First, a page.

Coronavirus pandemic should focus EU minds on Brexit deal, says Michael Gove

Cabinet Office minister insists it is "still entirely possible to conclude negotiations" by 31 December despite coronavirus crisis


Photo: Jonathan Brady/PA Wire/PA Images

The coronavirus pandemic should “concentrate the minds” of European Union negotiators and speed up a deal on Britain’s post-Brexit ties with the bloc, Cabinet Office minister Michael Gove has said.

Gove told MPs on parliament's Future Relationship with the EU Committee that the global crisis would highlight the “vital importance” of wrapping up talks, amid signs of a deadlock in recent days.

Britain is currently due to exit its post-Brexit transition period with the EU – where it remains closely aligned to the bloc’s rules – at the end of 2020.


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Ministers have repeatedly rejected calls to extend that transition period to account for the ongoing Covid-19 pandemic. 

Last month former Foreign Office permanent secretary Lord Ricketts told CSW an extension was "inevitable", as it would not be possible for the government to "find the bandwidth to negotiate these extremely detailed, difficult, controversial agreements on the future relationship" during the coronavirus crisis

But Gove told MPs yesterday: "I think the Covid crisis, in some respects, should concentrate the minds of EU negotiators, reinforcing the vital importance of coming to a conclusion."

He added: "Deadlines concentrate minds."

The minister also insisted it was "still entirely possible to conclude negotiations on the timetable that has been outlined", putting the chances of reaching a deal with the bloc in time at “definitely better than two to one”.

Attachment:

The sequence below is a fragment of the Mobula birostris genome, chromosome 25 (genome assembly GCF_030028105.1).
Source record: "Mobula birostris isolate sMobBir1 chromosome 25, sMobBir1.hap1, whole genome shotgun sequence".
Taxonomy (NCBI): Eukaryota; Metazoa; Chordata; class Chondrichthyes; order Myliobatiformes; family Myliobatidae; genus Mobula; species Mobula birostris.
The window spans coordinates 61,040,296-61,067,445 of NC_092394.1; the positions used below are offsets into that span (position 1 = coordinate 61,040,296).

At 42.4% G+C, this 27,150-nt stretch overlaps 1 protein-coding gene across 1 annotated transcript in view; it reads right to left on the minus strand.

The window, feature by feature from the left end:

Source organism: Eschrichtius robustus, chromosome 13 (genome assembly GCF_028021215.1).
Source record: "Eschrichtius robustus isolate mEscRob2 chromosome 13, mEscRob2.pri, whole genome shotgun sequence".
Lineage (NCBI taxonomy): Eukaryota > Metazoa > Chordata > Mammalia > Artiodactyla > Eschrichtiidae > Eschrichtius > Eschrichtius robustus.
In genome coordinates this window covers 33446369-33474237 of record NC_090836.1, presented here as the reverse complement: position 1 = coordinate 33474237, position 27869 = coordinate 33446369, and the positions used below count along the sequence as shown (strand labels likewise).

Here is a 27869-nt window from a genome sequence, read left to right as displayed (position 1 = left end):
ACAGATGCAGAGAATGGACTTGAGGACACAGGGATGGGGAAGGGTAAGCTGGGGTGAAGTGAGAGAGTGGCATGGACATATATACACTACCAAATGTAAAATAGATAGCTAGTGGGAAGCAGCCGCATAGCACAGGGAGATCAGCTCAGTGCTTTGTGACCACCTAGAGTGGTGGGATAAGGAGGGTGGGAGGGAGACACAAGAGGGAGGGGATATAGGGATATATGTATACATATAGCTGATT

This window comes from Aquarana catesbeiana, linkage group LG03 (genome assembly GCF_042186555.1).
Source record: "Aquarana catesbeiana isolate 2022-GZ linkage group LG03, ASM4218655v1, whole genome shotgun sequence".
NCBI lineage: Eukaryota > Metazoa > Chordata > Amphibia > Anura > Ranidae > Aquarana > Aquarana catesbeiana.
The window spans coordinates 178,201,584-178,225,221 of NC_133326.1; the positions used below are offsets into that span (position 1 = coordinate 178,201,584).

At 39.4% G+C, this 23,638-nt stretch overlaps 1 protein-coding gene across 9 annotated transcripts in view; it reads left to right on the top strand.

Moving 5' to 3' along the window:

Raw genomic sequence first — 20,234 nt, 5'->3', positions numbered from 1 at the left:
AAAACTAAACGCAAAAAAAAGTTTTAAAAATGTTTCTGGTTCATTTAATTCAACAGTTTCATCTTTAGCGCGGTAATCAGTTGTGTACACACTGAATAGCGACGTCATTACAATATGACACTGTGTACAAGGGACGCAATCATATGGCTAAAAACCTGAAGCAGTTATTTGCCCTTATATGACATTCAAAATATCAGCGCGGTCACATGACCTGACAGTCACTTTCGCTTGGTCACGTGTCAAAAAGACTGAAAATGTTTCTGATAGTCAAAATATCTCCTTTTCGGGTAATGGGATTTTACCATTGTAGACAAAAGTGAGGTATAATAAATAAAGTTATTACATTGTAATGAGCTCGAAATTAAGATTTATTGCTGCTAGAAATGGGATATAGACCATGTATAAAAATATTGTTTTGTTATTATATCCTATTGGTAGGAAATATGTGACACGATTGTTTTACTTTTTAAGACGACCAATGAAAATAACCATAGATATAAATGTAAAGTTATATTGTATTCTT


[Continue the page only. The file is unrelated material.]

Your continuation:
Gove’s upbeat comments come after the EU’s chief negotiator Michel Barnier on Friday labelled the latest round of Brexit talks “disappointing” – and said the UK “did not wish to commit seriously on a number of fundamental points”.

A spokesperson for the UK government meanwhile admitted there had only been “limited progress” after several days of negotiations conducted via video link due to the global pandemic.

Barnier singled out several areas, including fisheries, as causes for concern in the race to get a free trade agreement signed off by the end of the year.

On that particular topic, he said "no progress" had been made as Britain has "not put forward a legal text”.

But No.10 said: "Clearly there will need to be political movement on the EU side to move negotiations forward, particularly on fisheries and level playing field issues, in order to help find a balanced solution which reflects the political realities on both sides.”

Gove told the committee that the EU was continuing to push for a single agreement covering all aspects of the future relationship, while the UK is pressing for a series of smaller, separate agreements.

And he revealed that Britain had stood down its planning operation for a no-deal Brexit, despite concern that a lack of agreement at the end of this year could leave the country in a similar situation to the one averted by the withdrawal agreement that came into force at the end of January.

"We don’t have any plans to stand up operation Yellowhammer again because we are confident we will secure agreement," Gove said.

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